Relationships, You & Your Family

I picked a bone

I picked a bone

“I picked a bone,” my client admitted with some hesitation.

We had been talking and trying to understand a recent argument with his wife. My work with him focused on helping him manage his propensity to escalate from irritation to anger and then rage.

That morning, he could not find something he wanted. At the back of his mind, he knew that his spouse had probably put it away when tidying the home. Knowing this was, however, not enough to stem his rising annoyance. As they looked for the item, my client acknowledged that he started bringing up other things that annoyed him—recent points of conflict as well as things from long ago. While recounting their argument, “I picked a bone” came up.

This account may sound familiar to some of us. When unhappy with someone or something, instead of picking ourselves up and moving on, we seem to wallow in that emotional state. We let our disgruntled or unsettled emotions gnaw at us. Like a hungry dog with his bone, we keep chewing and chewing on it. In the process, our emotional state spirals downwards.

Why we do it may be hard to understand. It could be that our hurt feelings resonate with our particular way of seeing the world, of thinking about another and of viewing ourselves. We may often have experienced being hurt unjustly, perhaps even by family members or close friends we trust. We then try to make sense of it, even if it means assuming that we somehow deserve such hurtful treatment. When this happens, the individual feels unworthy and this can in turn impact their self-image and their capacity to form close relationships. They adopt a “I am not OK but you (persons around them) are OK” perspective of self and others.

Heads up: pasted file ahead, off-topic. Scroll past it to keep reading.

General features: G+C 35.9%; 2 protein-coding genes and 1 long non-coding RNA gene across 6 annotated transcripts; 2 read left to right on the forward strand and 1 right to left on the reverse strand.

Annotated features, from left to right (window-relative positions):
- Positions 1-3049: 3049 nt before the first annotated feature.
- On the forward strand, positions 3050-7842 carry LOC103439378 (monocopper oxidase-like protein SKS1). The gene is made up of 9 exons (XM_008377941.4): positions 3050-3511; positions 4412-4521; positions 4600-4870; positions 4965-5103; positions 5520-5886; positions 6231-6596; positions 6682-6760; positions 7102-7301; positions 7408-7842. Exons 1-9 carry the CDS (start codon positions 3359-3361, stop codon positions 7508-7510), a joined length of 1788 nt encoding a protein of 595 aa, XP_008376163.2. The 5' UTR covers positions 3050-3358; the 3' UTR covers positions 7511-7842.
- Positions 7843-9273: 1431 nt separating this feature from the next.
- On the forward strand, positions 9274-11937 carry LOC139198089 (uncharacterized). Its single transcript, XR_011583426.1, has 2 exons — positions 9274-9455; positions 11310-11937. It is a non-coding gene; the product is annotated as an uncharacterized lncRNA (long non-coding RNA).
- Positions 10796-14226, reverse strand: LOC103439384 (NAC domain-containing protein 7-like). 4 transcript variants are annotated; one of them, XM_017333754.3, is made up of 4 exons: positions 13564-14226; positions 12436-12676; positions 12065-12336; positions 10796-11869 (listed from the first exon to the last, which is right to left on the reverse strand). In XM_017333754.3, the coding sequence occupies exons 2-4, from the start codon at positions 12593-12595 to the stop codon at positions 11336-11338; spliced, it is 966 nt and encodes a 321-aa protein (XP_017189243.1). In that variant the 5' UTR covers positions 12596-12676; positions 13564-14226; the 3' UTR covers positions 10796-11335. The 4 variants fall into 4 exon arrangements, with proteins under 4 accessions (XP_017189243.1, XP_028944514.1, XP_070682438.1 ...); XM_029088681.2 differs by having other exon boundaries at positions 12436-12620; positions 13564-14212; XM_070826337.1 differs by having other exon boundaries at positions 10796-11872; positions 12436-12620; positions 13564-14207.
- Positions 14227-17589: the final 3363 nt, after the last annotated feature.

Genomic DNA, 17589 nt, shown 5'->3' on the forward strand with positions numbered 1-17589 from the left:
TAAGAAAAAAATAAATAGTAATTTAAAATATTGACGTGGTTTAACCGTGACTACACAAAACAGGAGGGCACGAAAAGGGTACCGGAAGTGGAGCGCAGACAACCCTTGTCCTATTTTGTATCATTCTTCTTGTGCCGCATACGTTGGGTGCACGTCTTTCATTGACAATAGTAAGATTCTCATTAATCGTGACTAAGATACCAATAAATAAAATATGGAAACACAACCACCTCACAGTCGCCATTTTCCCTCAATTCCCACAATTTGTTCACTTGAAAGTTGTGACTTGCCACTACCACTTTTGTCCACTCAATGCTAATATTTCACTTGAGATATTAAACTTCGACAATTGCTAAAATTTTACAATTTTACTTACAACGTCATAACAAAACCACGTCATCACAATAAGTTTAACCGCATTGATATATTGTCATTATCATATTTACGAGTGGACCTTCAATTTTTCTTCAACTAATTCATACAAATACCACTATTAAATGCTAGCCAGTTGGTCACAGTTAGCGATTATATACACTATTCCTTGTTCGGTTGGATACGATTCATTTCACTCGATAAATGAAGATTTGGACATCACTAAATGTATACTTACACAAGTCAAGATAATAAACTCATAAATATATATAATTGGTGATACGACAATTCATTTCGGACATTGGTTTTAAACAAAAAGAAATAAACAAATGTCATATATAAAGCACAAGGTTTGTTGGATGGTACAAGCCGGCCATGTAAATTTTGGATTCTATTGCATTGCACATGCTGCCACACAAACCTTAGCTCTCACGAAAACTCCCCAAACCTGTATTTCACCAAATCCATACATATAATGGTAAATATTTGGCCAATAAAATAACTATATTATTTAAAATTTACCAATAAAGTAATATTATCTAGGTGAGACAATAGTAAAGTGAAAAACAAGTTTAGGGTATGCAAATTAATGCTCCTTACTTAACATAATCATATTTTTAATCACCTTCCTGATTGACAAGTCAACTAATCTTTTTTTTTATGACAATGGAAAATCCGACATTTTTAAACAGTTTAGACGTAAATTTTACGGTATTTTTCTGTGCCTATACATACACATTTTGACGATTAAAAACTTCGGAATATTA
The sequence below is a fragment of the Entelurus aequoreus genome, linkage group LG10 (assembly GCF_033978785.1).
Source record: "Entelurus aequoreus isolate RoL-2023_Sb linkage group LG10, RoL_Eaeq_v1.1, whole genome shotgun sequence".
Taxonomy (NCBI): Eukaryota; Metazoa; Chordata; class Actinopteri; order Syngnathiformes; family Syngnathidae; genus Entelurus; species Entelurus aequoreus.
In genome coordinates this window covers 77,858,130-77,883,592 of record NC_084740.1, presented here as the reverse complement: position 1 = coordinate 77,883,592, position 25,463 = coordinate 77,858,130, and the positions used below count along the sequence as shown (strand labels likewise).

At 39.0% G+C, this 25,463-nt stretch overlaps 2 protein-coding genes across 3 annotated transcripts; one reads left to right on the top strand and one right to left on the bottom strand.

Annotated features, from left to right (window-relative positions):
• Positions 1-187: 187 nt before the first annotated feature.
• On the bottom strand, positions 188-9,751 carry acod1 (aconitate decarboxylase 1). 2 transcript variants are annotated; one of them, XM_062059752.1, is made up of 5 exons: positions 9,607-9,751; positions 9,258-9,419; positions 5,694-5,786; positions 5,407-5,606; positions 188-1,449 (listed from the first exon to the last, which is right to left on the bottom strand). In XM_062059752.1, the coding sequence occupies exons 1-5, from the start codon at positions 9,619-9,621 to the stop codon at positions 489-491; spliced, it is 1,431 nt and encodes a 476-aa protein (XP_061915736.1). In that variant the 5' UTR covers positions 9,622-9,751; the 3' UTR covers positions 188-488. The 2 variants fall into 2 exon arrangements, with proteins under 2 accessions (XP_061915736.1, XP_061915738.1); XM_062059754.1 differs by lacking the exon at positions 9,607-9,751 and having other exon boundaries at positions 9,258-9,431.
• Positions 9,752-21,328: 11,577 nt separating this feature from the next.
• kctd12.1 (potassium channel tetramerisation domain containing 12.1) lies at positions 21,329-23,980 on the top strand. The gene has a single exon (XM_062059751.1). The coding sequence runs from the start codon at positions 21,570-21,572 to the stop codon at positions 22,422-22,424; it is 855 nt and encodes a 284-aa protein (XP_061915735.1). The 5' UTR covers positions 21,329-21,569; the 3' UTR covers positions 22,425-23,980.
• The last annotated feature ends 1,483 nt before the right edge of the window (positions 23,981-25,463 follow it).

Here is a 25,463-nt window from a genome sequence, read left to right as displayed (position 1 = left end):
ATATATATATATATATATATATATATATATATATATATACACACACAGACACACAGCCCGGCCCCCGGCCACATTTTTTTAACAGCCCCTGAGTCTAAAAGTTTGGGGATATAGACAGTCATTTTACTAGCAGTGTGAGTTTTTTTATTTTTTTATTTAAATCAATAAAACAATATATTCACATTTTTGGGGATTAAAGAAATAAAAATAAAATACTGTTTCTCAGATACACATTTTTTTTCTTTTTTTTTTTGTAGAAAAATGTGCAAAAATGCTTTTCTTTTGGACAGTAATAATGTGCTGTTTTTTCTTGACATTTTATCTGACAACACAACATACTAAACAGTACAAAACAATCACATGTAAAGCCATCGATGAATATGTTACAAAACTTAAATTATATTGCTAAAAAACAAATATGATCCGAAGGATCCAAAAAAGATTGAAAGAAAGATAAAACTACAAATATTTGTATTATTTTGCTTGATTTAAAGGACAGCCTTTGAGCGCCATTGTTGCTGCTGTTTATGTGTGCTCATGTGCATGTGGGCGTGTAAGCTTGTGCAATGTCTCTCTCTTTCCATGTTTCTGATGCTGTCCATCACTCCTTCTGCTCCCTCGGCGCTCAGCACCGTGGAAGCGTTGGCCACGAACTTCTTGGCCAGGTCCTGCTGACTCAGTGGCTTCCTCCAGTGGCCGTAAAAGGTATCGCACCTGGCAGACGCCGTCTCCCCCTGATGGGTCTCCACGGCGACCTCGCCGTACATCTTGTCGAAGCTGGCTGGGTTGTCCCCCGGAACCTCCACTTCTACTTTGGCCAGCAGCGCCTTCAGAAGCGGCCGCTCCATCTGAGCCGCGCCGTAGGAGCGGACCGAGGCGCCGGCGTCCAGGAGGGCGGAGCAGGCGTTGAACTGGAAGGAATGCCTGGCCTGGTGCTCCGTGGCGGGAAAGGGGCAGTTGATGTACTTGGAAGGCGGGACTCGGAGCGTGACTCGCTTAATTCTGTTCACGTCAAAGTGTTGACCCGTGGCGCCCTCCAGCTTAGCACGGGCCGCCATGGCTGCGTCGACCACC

For those who “pick a bone”, their interpretation of the world and of themselves is largely negative. It involves a “I am not OK and you are also not OK” position. It begins with thinking that the world is unfair or downright hateful to them. “Picking a bone” is their attempt to confirm their negative assumptions and the subsequent anger outburst is their “protest” against such treatment. Unfortunately, after repeated rounds of such angry escalations, the negative self-perception of both others and self gets entrenched.

What is the alternative to such a destructive cycle? When we experience an unpleasant exchange, we should first pause and examine what happened. Could there be some misunderstanding? Is what I thought the other person may have said or done out of character or is there a repeated pattern?  Before responding, I might look for more evidence of any ill intent on the part of the other person.

If the unpleasant encounter is indeed part of a pattern, we may choose to clarify and check if the hurt we felt was intentionally inflicted. The hope is that the conversation may lead to an apology or some clarification. We may do this with relationships that matter to us and when we do not want to let the hurt we feel spoil a good relationship.

Another option is to drop it and not pursue trying to get an apology or redress. This may be in situations where previous attempts have failed or the other stubbornly holds their ground. Choosing to let the matter drop does not equate to surrender. We recognise the fact of unjust treatment, but just because there is no apology, it does not mean that we do not heal from the hurt. We take such a position because we treasure and want to preserve our emotional and mental health.

To those who make it a habit of “picking bones”, is it time to stop doing it? Instead of being a rag and bone person, a collector of hurts and disappointment, start collecting good memories and experiences. Recall Philippians 4:8 and “…whatever is true, whatever is noble, whatever is right, whatever is pure, whatever is lovely, whatever is admirable—if anything is excellent or praiseworthy—think about such things.”

Benny Bong has been a family and marital therapist for more than 30 years, and is a certified work-life consultant. He was the first recipient of the AWARE Hero Award, received in 2011, and is a member of Kampong Kapor Methodist Church.

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